From its founding in 1926, Nahdlatul Ulama has taught its tens of millions of followers to consistently engage in moral behavior, whether in one’s private or professional life. This is reflected in a well-known tenet of traditional Sunni Islam that “it is forbidden to pursue a noble objective by using ignoble means.”
This view fundamentally distinguishes Nahdlatul Ulama and other traditional Sunni organizations from ISIS, al-Qaeda, and Boko Haram.
NU spiritual leaders established the Humanitarian Islam movement and the Center for Shared Civilizational Values to create institutional platforms through which people of goodwill of every faith and nation may systematically examine and address profound moral issues, including the relationship between individual and collective behavior.
In a distinct yet related development, in July of 2021 Indonesia’s Ministry of Religious Affairs affirmed that every Indonesian citizen has a constitutional right to freedom of conscience, including Baha’is, Sikhs, Taoists and Jews. The current Minister of Religious Affairs, the Honorable Yaqut Cholil Qoumas, is the scion of a prominent Nahdlatul Ulama family and senior NU figure himself.
Read: Indonesia’s Ministry of Religious Affairs affirms the constitutional right to freedom of conscience
These developments vividly illustrate the contrast between pro forma and substantive actions to foster religious pluralism and tolerance, and the need to address serious problems in a manner that reflects a deep understanding of any given country’s internal dynamics, including its history, culture, religion and politics.
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Indonesia is a democracy with 270 million inhabitants spread over a vast archipelago. It also has a history of periodic, violent conflict rooted in ethnic, religious and/or ideological differences. Eighty-eight percent of Indonesia’s population is Muslim, and over 90 million of these Muslims self-identify with Nahdlatul Ulama. As Indonesia’s largest Islamic organization, which helped establish and for over 75 years has defended the Republic of Indonesia as a Pancasila (“multi-religious and pluralistic”) nation state, Nahdlatul Ulama is responsible for helping to preserve social harmony and to address any threat to the nation, whether foreign or domestic.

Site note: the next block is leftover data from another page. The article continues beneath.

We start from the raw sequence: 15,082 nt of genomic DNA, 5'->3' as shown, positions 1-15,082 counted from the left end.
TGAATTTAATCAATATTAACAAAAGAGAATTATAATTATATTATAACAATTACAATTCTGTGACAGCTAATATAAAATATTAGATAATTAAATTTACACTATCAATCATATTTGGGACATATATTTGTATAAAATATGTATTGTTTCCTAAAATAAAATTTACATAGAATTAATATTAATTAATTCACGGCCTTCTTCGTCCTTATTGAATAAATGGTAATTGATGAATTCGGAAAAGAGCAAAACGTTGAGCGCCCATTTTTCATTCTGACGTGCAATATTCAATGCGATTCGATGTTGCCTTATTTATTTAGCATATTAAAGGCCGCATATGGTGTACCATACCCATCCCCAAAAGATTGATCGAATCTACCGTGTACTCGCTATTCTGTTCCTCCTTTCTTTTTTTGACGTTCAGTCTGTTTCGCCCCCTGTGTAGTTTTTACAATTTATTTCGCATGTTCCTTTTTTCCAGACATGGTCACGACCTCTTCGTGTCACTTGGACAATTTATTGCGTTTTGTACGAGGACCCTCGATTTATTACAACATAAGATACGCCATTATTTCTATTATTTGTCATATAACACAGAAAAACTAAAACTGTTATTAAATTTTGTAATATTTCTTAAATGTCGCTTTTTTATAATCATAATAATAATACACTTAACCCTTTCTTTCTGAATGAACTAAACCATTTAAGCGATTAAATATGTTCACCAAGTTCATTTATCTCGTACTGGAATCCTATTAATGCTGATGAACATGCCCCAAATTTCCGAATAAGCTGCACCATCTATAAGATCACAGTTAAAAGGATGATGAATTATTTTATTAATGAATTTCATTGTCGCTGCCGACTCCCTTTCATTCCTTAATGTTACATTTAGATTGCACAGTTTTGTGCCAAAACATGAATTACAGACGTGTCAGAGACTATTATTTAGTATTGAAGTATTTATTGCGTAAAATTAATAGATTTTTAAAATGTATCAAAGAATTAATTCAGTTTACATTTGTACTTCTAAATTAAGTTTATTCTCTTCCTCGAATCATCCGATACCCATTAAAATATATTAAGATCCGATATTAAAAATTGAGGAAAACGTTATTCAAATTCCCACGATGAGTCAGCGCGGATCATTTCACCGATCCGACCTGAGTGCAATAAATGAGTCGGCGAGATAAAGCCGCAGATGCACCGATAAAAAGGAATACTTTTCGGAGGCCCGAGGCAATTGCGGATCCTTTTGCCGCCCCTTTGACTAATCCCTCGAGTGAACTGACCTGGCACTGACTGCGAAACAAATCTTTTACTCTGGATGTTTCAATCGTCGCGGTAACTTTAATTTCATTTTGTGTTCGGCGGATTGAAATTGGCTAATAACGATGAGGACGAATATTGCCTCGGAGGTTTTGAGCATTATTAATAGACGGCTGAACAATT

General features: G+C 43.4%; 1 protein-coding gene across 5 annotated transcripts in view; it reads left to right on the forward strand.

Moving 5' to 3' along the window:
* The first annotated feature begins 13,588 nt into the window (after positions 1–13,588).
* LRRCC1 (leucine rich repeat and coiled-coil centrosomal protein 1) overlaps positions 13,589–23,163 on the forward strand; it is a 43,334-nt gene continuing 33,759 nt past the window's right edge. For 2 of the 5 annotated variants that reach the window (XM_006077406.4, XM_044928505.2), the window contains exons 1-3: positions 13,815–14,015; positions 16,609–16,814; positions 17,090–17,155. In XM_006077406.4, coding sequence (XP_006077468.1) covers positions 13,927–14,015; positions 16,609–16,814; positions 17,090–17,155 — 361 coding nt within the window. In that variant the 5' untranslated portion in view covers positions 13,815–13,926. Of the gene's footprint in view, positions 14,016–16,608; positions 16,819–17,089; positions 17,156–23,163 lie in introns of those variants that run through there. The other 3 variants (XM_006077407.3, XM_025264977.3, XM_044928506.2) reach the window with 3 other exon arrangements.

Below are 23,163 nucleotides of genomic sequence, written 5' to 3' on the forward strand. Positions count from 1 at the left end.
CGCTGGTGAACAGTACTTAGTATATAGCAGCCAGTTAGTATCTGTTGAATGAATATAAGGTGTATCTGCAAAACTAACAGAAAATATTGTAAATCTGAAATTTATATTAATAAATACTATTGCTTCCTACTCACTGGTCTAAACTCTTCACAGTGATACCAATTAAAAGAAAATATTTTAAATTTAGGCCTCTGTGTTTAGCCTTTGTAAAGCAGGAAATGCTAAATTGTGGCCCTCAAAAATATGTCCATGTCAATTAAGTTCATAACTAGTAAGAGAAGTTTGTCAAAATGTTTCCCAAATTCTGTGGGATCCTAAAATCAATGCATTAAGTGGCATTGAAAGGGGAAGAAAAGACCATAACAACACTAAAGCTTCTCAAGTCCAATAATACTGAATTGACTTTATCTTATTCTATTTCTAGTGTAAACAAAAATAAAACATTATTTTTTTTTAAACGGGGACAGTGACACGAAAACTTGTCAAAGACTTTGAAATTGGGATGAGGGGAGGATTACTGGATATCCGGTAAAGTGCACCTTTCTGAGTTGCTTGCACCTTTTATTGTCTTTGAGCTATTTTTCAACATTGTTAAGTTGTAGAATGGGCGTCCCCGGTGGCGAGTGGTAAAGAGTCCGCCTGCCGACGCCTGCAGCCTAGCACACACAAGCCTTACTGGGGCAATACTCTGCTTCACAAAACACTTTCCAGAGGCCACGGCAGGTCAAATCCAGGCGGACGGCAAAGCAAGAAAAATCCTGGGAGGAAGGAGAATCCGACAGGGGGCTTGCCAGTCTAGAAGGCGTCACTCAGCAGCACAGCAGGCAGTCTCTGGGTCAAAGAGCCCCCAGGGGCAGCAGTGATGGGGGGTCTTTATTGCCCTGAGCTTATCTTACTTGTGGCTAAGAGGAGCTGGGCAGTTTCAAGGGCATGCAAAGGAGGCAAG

In his introduction to the enormously influential book, The Illusion of an Islamic State (Ilusi Negara Islam, 2009), former Nahdlatul Ulama Chairman and Indonesian president Abdurrahman Wahid described the danger posed by an alliance between Muslim extremists and opportunistic politicians “driving our nation towards a deep chasm, which threatens destruction and national disintegration. They care nothing about, and indeed, are actively engaged in sacrificing the future of our multi-religious and multi-ethnic nation. It appears that they place importance only upon their private political ambitions, in order to acquire wealth and power.”
It is in light of these dangers — i.e., the perennial threat posed by an alliance between Muslim extremists and self-aggrandizing politicians — that the Nahdlatul Ulama Circular Letter published on September 20, 2021, should be understood.
As the intense polarization currently roiling much of the West demonstrates, the weaponization of identity can swiftly undermine even well-established democracies, to say nothing of those societies, such as Indonesia’s, that have recently undergone a transition from authoritarianism to democracy.
In this perilous environment, the behavior of even well-intentioned actors who lack the requisite knowledge of Islam, and sufficient experience, may easily produce unintended and devastating consequences.
Hence, the Nahdlatul Ulama Circular Letter may be viewed as a timely reminder to anyone who wishes to promote equal rights for religious minorities in the Muslim world: it is essential to conduct such efforts in a manner that strengthens, rather than undermines, the fabric of social harmony and political stability that are essential to a nation’s well-being and ensuring the rule of law.